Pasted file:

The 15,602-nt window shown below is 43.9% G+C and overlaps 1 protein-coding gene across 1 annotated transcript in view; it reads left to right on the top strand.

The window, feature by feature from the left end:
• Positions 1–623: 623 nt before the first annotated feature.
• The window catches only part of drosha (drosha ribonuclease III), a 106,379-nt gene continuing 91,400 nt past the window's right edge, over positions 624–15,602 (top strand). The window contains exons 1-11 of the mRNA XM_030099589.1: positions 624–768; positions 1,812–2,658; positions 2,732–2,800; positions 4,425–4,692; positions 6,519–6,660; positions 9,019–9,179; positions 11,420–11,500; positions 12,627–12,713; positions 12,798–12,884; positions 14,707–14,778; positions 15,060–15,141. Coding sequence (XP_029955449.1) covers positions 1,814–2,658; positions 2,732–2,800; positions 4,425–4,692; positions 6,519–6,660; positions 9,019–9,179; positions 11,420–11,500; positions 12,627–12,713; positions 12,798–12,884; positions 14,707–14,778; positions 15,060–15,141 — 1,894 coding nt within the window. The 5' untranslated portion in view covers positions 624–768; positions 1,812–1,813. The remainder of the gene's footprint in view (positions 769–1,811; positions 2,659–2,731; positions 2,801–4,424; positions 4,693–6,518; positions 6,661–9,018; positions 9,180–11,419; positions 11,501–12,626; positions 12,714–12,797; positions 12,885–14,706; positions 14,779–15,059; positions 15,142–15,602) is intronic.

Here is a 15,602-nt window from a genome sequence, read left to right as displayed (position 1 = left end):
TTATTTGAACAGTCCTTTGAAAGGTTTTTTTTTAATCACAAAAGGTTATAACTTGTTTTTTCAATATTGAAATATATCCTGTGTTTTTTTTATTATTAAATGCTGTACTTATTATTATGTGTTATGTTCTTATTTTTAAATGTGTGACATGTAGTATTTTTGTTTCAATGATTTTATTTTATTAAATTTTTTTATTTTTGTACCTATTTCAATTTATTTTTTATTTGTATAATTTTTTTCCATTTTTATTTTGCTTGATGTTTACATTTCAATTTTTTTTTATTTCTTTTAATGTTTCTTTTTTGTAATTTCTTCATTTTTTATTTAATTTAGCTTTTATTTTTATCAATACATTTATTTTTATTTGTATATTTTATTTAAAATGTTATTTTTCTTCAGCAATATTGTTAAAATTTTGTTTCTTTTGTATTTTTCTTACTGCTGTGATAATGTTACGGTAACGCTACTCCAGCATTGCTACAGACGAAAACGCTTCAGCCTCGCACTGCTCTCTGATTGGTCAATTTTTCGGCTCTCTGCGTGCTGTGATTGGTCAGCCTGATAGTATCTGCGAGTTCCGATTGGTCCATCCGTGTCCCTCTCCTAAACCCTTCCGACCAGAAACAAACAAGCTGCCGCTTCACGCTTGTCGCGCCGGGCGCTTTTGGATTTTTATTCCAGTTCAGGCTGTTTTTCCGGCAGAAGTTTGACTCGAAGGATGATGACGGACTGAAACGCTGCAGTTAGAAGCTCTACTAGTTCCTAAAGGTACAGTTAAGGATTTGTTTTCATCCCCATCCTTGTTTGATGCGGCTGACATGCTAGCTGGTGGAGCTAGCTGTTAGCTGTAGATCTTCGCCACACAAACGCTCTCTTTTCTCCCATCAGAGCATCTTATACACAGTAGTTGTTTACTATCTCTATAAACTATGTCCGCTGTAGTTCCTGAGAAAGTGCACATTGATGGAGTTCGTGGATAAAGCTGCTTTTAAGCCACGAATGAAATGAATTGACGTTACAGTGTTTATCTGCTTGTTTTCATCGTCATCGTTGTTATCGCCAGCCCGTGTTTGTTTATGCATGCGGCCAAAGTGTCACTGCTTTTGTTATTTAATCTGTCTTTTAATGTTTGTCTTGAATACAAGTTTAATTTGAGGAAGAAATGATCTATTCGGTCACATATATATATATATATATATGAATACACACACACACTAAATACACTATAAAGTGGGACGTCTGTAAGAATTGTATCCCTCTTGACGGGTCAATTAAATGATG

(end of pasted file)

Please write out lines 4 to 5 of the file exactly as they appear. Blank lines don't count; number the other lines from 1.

• The window catches only part of drosha (drosha ribonuclease III), a 106,379-nt gene continuing 91,400 nt past the window's right edge, over positions 624–15,602 (top strand). The window contains exons 1-11 of the mRNA XM_030099589.1: positions 624–768; positions 1,812–2,658; positions 2,732–2,800; positions 4,425–4,692; positions 6,519–6,660; positions 9,019–9,179; positions 11,420–11,500; positions 12,627–12,713; positions 12,798–12,884; positions 14,707–14,778; positions 15,060–15,141. Coding sequence (XP_029955449.1) covers positions 1,814–2,658; positions 2,732–2,800; positions 4,425–4,692; positions 6,519–6,660; positions 9,019–9,179; positions 11,420–11,500; positions 12,627–12,713; positions 12,798–12,884; positions 14,707–14,778; positions 15,060–15,141 — 1,894 coding nt within the window. The 5' untranslated portion in view covers positions 624–768; positions 1,812–1,813. The remainder of the gene's footprint in view (positions 769–1,811; positions 2,659–2,731; positions 2,801–4,424; positions 4,693–6,518; positions 6,661–9,018; positions 9,180–11,419; positions 11,501–12,626; positions 12,714–12,797; positions 12,885–14,706; positions 14,779–15,059; positions 15,142–15,602) is intronic.

Here is a 15,602-nt window from a genome sequence, read left to right as displayed (position 1 = left end):